Why? Because it turns out that, among other paths, a number of people buying guns from individuals at Nevada gun shows bring them to California. A 2017 study found that within two weeks of gun shows in Nevada, gun violence in California near the Nevada border jumps 69%.
California has some of the toughest gun control laws in the country, including requiring a background check for just about any transfer of a firearm. Nevada does not. Private sales, for instance, can be done without a check. And gun shows are filled with private vendors who skirt federal regulations requiring a federal license to engage in the business of selling guns.
If it’s just a hobby — wink, wink, nudge, nudge — then there’s no need for the federal dealer’s license and no federal requirement for a background check. There are efforts in Congress to change that by requiring background checks for nearly all transfers, but, well, good luck with that.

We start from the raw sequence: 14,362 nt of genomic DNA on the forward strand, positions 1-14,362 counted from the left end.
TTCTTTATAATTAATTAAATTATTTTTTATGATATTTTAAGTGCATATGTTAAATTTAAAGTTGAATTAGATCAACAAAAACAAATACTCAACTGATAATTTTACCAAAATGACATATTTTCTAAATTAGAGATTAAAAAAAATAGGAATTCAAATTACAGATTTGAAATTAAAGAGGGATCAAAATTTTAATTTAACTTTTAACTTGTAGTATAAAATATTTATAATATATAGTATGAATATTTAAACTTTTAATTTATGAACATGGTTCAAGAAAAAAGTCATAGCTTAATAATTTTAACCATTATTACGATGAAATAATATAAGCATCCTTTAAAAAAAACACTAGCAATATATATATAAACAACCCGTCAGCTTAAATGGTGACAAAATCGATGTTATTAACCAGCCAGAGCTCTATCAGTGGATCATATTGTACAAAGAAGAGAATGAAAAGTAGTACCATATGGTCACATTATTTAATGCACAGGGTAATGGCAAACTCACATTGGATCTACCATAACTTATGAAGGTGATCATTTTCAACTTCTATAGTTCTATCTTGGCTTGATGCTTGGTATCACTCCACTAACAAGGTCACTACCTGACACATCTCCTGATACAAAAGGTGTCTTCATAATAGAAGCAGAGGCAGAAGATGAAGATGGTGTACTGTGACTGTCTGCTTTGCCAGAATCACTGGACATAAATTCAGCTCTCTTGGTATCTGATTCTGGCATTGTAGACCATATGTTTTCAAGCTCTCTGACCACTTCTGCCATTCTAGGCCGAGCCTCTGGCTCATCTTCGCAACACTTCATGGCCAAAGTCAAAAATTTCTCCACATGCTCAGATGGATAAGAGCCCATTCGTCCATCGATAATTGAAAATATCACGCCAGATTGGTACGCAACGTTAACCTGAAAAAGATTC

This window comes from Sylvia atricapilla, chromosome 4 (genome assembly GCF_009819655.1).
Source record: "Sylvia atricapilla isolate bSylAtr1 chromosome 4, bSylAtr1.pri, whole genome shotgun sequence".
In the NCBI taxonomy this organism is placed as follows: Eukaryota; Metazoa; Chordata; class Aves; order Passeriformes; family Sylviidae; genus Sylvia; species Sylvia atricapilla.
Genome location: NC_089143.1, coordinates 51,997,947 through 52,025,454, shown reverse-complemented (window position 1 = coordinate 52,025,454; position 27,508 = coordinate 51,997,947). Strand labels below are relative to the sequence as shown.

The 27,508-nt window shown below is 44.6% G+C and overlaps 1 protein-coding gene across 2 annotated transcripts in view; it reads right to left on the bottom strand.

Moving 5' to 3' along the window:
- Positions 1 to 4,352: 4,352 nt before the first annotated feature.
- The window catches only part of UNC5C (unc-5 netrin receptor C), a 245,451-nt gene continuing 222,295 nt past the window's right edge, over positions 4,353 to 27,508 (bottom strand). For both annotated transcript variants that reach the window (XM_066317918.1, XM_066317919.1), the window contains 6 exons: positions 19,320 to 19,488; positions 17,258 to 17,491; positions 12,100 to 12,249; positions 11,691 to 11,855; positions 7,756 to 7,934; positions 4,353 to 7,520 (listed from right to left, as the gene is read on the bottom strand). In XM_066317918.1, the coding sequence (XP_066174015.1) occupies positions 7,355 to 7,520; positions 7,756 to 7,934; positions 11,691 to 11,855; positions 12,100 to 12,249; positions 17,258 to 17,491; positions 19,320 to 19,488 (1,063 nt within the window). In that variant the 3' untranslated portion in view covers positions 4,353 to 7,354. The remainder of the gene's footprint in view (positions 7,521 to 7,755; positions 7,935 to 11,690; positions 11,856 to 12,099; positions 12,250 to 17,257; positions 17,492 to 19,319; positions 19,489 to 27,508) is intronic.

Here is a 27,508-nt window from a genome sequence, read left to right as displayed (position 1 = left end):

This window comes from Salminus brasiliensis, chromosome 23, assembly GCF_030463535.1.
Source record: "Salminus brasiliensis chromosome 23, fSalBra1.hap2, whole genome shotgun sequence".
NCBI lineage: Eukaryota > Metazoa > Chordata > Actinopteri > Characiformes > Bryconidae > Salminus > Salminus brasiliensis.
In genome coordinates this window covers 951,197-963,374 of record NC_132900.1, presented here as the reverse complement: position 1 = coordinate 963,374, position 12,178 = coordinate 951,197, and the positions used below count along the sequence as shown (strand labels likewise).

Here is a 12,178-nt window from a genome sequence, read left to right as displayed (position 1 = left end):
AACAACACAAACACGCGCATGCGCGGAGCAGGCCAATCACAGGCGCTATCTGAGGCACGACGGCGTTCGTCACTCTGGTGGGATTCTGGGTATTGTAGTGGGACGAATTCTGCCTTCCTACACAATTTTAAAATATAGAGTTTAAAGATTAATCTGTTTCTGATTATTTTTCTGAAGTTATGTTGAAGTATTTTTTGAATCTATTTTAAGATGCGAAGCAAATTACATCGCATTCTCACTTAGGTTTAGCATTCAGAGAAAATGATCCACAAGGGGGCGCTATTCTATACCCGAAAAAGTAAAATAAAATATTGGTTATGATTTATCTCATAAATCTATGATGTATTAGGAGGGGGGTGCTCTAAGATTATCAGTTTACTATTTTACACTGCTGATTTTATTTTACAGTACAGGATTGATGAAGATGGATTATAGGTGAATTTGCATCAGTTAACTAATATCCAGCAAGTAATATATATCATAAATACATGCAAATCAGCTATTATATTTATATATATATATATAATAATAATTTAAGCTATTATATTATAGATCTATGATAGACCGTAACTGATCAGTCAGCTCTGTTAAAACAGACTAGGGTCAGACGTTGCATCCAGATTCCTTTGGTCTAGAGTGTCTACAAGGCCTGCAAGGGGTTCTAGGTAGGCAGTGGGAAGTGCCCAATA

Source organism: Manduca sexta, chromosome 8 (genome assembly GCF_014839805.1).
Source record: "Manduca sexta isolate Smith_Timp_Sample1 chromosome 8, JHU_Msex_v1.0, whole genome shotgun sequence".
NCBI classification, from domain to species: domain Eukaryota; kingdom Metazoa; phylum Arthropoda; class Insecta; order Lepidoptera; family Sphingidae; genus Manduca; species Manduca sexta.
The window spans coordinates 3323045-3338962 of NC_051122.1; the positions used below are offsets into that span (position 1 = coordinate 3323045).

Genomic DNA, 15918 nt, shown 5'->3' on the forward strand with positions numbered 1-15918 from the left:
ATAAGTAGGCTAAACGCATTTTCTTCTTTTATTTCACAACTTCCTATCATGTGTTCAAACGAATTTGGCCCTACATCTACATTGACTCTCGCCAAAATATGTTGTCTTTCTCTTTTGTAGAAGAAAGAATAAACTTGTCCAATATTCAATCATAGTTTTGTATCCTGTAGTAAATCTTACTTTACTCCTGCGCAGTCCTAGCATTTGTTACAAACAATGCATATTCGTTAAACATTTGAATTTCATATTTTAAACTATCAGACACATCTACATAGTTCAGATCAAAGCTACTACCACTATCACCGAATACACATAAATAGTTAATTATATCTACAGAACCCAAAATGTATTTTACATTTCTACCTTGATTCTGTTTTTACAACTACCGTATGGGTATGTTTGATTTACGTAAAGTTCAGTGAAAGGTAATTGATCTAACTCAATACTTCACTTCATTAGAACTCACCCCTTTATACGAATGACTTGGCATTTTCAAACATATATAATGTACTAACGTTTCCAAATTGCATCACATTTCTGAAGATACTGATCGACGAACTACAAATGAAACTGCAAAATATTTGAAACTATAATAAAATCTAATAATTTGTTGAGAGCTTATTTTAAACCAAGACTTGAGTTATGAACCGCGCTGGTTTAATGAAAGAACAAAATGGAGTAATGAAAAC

Nevada voters approved a 2016 initiative tightening the background check loophole, but it never went into effect after getting caught up in bureaucratic and legal challenges hinging on whether the state could ask the FBI to do the checks. But a new bill working its way through the Nevada Legislature to fix that problem is gaining steam, and prospects are good that it will get enacted.
That will be good for California. The U.S. Bureau of Alcohol, Tobacco, Firearms and Explosives reported that two years ago, 1,554 guns recovered by California law enforcement officials were subsequently traced back to Nevada (second only to Arizona as an outside source), though the data does not indicate how many of those guns had been purchased with a proper background check, purchased without a background check or stolen.
But there’s clearly a conduit.